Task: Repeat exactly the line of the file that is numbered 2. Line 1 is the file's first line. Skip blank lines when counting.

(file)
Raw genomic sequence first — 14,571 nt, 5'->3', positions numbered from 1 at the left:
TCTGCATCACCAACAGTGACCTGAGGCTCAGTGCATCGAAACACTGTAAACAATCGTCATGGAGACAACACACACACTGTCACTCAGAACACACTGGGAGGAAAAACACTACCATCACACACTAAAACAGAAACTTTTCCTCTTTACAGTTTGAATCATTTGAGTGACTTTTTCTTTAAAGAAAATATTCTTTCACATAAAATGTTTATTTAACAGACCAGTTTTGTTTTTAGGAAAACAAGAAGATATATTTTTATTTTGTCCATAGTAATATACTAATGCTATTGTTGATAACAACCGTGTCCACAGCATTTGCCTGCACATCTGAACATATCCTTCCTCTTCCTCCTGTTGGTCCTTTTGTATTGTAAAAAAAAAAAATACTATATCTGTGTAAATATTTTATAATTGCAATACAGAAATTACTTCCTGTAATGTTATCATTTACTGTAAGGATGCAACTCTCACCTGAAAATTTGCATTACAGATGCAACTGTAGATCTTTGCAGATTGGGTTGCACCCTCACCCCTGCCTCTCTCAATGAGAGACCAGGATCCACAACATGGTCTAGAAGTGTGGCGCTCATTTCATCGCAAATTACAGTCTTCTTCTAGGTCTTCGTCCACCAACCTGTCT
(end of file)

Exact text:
TCTGCATCACCAACAGTGACCTGAGGCTCAGTGCATCGAAACACTGTAAACAATCGTCATGGAGACAACACACACACTGTCACTCAGAACACACTGGGAGGAAAAACACTACCATCACACACTAAAACAGAAACTTTTCCTCTTTACAGTTTGAATCATTTGAGTGACTTTTTCTTTAAAGAAAATATTCTTTCACATAAAATGTTTATTTAACAGACCAGTTTTGTTTTTAGGAAAACAAGAAGATATATTTTTATTTTGTCCATAGTAATATACTAATGCTATTGTTGATAACAACCGTGTCCACAGCATTTGCCTGCACATCTGAACATATCCTTCCTCTTCCTCCTGTTGGTCCTTTTGTATTGTAAAAAAAAAAAATACTATATCTGTGTAAATATTTTATAATTGCAATACAGAAATTACTTCCTGTAATGTTATCATTTACTGTAAGGATGCAACTCTCACCTGAAAATTTGCATTACAGATGCAACTGTAGATCTTTGCAGATTGGGTTGCACCCTCACCCCTGCCTCTCTCAATGAGAGACCAGGATCCACAACATGGTCTAGAAGTGTGGCGCTCATTTCATCGCAAATTACAGTCTTCTTCTAGGTCTTCGTCCACCAACCTGTCT